What do you envision as a very young girl's dream for the future? Becoming a cowgirl? A nurse? Perhaps a princess?
One girl, former Tucsonan and writer Kelly Lewis, wasn't all that young when she developed her dream—OK, she was in her 20s—but she did have a very unique one: She dreamed of founding a travel-guide series just for girls (that is, women—of all ages).
And Lewis's dream was literal: One night, recently out of the UA and working as an editor, she fell into REM and dreamed of starting this series.
Lewis was already living out one common aspiration of young people: traveling frequently to far-away lands. She was lucky to have a flexible work schedule and just enough funds to regularly depart Tucson for numerous foreign countries on numerous foreign continents.
That night deep in sleep, she dreamed of a "hole," as she describes it—a void in the world of travel guides: Where were the ones for women?
Where, she wondered, were guides that could've told her not to buy bras in Thailand, or that "it's really hard to find tampons in Buenos Aires"? Lewis learned these things the hard way, she lamented (once she awoke), because she'd lacked the right guidance for venturing to places unknown—travel guidance for solo females, who of course face countless challenges unlikely to affect vacationing families or worldly businessmen.
Thus Go! Girl Guides was hatched. About five years after her dream, in 2011—once Lewis had learned much about publishing and business, and reached out for writing help through her travel blog to her peers—the series' books and ebooks began building in number and notoriety. Now beloved among women all over the United States, they describe where to go, what to see—and what to watch out for—in desirable destinations around the world. To Lewis's knowledge, such books have never been available before.
"Our guides focus specifically on women's health and safety in different countries," said Lewis. "We go beyond the basics to talk about things applying specifically to women: We list women's health clinics in each country and interview local OB-GYNS, for example. ... We really work to be a valuable resource so women feel confident traveling in a new country."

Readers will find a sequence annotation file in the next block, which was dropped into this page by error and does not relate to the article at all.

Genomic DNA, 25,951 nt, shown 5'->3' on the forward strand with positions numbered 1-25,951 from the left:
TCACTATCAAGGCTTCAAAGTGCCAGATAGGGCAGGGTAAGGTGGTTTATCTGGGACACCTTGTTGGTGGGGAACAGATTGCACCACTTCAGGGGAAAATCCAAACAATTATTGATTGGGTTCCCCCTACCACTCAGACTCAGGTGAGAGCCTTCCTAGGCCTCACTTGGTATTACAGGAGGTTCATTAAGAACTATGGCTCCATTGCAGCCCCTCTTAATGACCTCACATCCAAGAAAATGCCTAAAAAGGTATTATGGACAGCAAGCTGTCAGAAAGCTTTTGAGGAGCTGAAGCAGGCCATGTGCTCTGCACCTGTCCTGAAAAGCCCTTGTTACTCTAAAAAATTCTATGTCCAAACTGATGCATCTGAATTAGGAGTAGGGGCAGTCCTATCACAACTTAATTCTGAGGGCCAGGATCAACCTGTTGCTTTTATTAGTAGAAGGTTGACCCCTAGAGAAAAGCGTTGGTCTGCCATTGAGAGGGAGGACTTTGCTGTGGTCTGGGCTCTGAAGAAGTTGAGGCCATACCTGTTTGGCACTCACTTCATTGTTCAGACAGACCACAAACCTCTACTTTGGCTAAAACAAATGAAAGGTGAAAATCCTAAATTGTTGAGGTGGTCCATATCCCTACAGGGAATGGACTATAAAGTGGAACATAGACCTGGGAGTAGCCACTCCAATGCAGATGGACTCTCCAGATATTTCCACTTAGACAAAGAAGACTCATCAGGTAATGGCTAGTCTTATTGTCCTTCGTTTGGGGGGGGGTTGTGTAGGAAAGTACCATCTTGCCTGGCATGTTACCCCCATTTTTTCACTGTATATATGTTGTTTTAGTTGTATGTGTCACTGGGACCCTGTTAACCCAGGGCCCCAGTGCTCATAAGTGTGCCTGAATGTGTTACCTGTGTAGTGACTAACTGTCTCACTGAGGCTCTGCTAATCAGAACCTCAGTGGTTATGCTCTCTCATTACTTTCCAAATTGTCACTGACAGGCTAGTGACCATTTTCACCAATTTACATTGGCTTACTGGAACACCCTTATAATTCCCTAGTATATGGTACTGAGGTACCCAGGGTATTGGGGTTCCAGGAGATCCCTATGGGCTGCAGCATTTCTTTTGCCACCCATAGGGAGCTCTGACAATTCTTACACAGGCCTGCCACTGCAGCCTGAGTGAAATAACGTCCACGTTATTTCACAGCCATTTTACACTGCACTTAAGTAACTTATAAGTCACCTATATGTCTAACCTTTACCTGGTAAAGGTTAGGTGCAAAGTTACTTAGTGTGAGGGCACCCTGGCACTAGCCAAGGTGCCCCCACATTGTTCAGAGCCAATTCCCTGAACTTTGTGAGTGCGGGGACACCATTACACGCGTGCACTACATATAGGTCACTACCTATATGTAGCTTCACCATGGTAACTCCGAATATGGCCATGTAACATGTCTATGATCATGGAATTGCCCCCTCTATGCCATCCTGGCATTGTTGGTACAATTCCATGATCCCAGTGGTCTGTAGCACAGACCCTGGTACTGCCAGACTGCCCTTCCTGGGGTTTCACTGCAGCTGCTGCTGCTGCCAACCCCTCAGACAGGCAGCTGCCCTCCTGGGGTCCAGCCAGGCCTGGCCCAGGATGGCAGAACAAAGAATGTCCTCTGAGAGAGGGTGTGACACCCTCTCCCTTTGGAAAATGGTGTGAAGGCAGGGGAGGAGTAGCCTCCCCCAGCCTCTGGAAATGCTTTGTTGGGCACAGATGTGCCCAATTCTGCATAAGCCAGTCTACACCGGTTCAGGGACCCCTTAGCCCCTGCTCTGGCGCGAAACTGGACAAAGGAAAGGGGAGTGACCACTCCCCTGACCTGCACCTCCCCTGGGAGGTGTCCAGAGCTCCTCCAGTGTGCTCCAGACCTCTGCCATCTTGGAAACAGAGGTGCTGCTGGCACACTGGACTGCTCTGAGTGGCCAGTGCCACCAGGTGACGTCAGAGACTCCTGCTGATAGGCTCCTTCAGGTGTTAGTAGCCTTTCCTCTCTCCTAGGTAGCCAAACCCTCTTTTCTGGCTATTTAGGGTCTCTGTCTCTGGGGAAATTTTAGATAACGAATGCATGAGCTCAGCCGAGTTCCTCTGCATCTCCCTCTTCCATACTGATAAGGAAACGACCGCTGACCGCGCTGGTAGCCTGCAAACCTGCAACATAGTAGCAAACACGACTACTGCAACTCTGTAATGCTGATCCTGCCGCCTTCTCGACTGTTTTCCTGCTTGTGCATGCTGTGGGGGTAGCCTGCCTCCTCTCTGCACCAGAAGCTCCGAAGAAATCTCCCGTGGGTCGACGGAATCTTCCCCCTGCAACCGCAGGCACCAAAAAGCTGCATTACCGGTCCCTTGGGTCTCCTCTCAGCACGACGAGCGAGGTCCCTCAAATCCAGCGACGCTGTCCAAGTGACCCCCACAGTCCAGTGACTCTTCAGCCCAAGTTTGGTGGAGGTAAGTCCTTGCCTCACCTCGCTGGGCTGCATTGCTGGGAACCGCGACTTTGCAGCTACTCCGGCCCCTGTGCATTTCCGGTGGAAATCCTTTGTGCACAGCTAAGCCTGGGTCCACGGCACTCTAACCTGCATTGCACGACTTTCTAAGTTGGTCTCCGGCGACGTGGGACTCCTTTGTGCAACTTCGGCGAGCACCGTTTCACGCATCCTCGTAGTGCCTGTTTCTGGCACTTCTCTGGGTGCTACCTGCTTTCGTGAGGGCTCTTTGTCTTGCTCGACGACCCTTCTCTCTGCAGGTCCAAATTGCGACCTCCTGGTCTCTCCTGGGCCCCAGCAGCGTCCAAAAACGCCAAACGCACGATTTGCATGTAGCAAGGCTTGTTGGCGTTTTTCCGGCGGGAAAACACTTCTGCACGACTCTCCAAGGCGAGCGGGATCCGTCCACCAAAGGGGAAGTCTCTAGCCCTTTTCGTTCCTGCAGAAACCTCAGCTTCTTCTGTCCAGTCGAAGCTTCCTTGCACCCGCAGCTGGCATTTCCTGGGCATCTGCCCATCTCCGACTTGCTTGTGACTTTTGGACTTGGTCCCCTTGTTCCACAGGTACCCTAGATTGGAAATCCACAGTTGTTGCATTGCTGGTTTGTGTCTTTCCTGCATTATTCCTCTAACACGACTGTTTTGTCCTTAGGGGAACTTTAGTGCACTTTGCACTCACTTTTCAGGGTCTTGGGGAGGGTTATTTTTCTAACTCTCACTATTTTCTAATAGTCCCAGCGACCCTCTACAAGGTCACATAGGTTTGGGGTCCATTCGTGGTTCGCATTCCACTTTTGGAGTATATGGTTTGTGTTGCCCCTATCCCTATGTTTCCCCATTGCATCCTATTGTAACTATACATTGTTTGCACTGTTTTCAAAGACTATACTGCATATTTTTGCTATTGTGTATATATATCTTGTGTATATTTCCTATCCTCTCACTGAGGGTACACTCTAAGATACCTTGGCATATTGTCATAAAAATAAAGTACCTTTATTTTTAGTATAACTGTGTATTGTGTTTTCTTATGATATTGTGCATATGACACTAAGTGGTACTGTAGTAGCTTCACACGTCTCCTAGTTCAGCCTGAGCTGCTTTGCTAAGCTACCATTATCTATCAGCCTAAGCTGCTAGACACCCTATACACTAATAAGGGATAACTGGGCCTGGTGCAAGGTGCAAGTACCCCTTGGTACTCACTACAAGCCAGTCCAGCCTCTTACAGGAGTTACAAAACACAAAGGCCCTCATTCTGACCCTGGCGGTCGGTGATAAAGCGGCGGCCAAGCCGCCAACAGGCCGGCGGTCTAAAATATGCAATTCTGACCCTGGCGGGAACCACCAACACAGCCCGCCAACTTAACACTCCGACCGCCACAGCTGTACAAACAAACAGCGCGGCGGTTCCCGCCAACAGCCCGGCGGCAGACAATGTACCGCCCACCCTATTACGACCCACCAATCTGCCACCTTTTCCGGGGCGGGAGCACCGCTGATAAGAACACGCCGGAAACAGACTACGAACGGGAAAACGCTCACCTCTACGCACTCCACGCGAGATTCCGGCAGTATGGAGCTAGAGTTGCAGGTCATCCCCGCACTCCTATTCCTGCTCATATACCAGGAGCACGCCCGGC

The writing itself is fairly straightforward: Lewis and her Go! Girl Guide Team travel often anyway, so all they have to do is document their encounters, some pretty normal... and some pretty weird.
"Oh man," said Lewis. "I've had so many experiences! The majority have been amazing, but some were rough. I was spied on once in a bus bathroom by a bus employee in Argentina while on a 28-hour trip from Buenos Aires to Bariloche, which was awful. It would've been nice to get the heads-up that bus employees can get a little creepy! I made sure to tell my writers that, and it's something we talk about in our guidebooks."
Lewis's top three tips for traveling women:
1. For the love of God, don't get drunk. "Drink (if you want), but don't get so sloppy drunk that you don't know where you are. It's dangerous ... not cute."
2. Avoid the beaches at night. "Always."
3. Don't be paranoid; be aware. "The world is mostly good, and people are mostly friendly, but you should always be aware of where you are, where your belongings are and who's around you."
OK, that's it for the free tips—but don't despair: Go! Girl guidebooks are inexpensive, from just $1.99 (Volunteer in Thailand) to $24.99 (a book devoted to all of Mexico—their bestseller), with many books at around five bucks.
"It's incredibly difficult to turn a profit in publishing," said Lewis, "but that's not really what we're about. We just want women to ... experience the transforming power that solo travel gives you. If one woman feels inspired to tackle traveling, then I've done my job."
And she has—not only are her guidebooks popular; so are the many writers on the Go! Team, based out of Brooklyn, Los Angeles, England and other places—with two "Adventurers" (besides Lewis) formerly from Tucson. This city, Lewis says, is what really made Go! Girl Guides possible:
"Tucson is such a great city to start a business in. My Tucson is a really special place, with a great community. Go! Girls really (succeeded) because of the support I had from my family and friends in Tucson, and that hasn't changed—I still have support from my crew! Ultimately everything you do is based on who you know, and my people in Tucson are so selfless and supportive and really encouraged me to make my dreams come true—and now they have!
"Also, people in Tucson are artistic and celebrate success in a really beautiful way. My boss was so supportive when I went to travel. It was always very easy for me to find great support—and that's just something you don't find in New York."
That's where Lewis is now—New York City—getting ready for another unique endeavor: helping host a special festival just for traveling women. The Women's Travel Fest, scheduled for March 8 at The Angel Orensanz Foundation for the Arts, is cohosted by Go! Girl Guides, which recently partnered with Expedia.com. It'll have panels, Q&A's and lectures hosted by "pro" women travelers on safety, "voluntourism" and much more, plus a "paaartay" at the end for relaxing and networking.
"There's something magical about getting hundreds of like-minded women together to talk about traveling," said Lewis of the fest. "Whether you're a seasoned traveler or someone interested in more information on different parts of the world, we've designed this conference to leave no stone unturned."
But Lewis is "definitely" returning to Tucson pronto—for one thing, she'll soon accept a young alumni award from the Arizona Daily Wildcat, where she started in journalism.
And what would Lewis write in a guide about Tucson?
"Ha!" she said. "I'm not totally sure, but I think it would include a fair amount of chile rellenos and tamales! ... My friends laugh because the first thing I always want when I land in Tucson is a burrito. That's just my style."